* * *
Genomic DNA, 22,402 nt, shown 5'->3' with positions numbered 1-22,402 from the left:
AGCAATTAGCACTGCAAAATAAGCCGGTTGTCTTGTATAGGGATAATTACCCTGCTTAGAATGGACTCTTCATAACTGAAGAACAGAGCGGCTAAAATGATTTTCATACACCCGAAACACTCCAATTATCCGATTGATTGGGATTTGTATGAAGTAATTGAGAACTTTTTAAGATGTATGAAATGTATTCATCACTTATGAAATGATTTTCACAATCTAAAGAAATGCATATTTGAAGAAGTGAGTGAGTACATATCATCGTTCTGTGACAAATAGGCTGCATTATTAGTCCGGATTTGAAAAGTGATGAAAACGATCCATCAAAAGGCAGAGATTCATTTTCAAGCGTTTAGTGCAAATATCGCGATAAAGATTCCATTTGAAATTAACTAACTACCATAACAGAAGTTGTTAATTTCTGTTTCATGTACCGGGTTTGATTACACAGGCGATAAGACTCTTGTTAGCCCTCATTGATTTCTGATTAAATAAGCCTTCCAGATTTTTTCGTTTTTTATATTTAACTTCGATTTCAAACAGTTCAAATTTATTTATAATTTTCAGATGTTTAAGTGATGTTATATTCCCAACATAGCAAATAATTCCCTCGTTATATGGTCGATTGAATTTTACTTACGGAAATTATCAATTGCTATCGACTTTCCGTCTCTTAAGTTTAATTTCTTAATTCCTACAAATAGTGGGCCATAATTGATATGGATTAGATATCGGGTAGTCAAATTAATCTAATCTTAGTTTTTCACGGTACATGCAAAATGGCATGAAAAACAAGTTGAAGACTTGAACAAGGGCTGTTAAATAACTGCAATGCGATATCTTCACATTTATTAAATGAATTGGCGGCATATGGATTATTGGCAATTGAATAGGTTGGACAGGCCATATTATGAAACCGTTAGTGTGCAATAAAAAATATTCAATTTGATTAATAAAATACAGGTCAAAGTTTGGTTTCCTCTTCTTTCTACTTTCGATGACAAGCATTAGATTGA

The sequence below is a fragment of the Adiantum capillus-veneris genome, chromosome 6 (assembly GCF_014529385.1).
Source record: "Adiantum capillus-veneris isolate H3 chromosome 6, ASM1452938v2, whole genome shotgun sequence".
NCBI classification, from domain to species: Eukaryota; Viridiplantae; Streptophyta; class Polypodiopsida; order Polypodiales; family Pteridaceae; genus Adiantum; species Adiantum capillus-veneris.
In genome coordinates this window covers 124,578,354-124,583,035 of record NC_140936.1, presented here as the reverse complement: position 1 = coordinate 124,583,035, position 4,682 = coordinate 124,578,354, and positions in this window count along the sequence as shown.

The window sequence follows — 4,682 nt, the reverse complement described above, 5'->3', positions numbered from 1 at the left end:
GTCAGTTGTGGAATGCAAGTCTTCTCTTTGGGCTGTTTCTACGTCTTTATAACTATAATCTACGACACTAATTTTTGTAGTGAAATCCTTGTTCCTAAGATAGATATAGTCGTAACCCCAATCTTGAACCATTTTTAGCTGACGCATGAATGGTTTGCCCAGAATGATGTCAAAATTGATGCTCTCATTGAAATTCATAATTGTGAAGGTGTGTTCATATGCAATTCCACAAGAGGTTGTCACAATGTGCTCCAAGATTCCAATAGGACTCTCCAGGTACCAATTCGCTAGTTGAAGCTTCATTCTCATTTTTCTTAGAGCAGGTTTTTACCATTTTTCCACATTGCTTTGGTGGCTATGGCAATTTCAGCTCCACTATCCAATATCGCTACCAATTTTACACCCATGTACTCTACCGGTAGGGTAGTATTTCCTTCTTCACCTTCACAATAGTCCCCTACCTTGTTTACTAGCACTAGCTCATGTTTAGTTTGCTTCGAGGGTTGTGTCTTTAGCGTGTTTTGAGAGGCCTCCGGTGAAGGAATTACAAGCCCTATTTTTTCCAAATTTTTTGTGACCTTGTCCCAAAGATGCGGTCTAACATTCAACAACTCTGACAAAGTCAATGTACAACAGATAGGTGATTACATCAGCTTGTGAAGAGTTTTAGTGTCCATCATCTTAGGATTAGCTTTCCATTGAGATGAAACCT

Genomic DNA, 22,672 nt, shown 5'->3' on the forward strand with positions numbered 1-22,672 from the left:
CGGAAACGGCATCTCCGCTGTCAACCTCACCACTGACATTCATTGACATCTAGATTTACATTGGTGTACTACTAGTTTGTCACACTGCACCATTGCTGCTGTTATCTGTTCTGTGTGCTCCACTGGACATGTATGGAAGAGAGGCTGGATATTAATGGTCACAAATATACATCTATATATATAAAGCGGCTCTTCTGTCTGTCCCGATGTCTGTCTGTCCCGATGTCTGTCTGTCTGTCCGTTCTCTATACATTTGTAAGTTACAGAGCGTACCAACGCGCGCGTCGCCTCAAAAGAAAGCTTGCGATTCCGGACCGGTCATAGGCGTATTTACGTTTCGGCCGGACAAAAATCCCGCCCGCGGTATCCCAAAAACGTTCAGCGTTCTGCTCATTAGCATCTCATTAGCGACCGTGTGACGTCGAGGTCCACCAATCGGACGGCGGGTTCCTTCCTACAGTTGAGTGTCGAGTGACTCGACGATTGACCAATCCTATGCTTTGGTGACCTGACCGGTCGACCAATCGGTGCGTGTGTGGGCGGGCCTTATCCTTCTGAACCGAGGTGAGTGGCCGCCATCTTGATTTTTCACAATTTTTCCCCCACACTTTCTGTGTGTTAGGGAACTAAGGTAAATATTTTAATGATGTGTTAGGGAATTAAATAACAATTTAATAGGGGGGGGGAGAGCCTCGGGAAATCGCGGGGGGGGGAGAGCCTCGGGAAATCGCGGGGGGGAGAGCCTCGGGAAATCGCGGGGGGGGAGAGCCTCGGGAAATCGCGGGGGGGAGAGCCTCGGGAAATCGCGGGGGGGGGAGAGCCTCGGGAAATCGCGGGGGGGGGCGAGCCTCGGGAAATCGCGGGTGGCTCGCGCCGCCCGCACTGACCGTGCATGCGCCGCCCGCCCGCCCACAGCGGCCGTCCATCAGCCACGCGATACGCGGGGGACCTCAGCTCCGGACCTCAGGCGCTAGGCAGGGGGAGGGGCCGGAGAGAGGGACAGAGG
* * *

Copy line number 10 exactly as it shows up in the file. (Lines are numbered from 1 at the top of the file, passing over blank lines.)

CGGAAACGGCATCTCCGCTGTCAACCTCACCACTGACATTCATTGACATCTAGATTTACATTGGTGTACTACTAGTTTGTCACACTGCACCATTGCTGCTGTTATCTGTTCTGTGTGCTCCACTGGACATGTATGGAAGAGAGGCTGGATATTAATGGTCACAAATATACATCTATATATATAAAGCGGCTCTTCTGTCTGTCCCGATGTCTGTCTGTCCCGATGTCTGTCTGTCTGTCCGTTCTCTATACATTTGTAAGTTACAGAGCGTACCAACGCGCGCGTCGCCTCAAAAGAAAGCTTGCGATTCCGGACCGGTCATAGGCGTATTTACGTTTCGGCCGGACAAAAATCCCGCCCGCGGTATCCCAAAAACGTTCAGCGTTCTGCTCATTAGCATCTCATTAGCGACCGTGTGACGTCGAGGTCCACCAATCGGACGGCGGGTTCCTTCCTACAGTTGAGTGTCGAGTGACTCGACGATTGACCAATCCTATGCTTTGGTGACCTGACCGGTCGACCAATCGGTGCGTGTGTGGGCGGGCCTTATCCTTCTGAACCGAGGTGAGTGGCCGCCATCTTGATTTTTCACAATTTTTCCCCCACACTTTCTGTGTGTTAGGGAACTAAGGTAAATATTTTAATGATGTGTTAGGGAATTAAATAACAATTTAATAGGGGGGGGGAGAGCCTCGGGAAATCGCGGGGGGGGGAGAGCCTCGGGAAATCGCGGGGGGGAGAGCCTCGGGAAATCGCGGGGGGGGAGAGCCTCGGGAAATCGCGGGGGGGAGAGCCTCGGGAAATCGCGGGGGGGGGAGAGCCTCGGGAAATCGCGGGGGGGGGCGAGCCTCGGGAAATCGCGGGTGGCTCGCGCCGCCCGCACTGACCGTGCATGCGCCGCCCGCCCGCCCACAGCGGCCGTCCATCAGCCACGCGATACGCGGGGGACCTCAGCTCCGGACCTCAGGCGCTAGGCAGGGGGAGGGGCCGGAGAGAGGGACAGAGG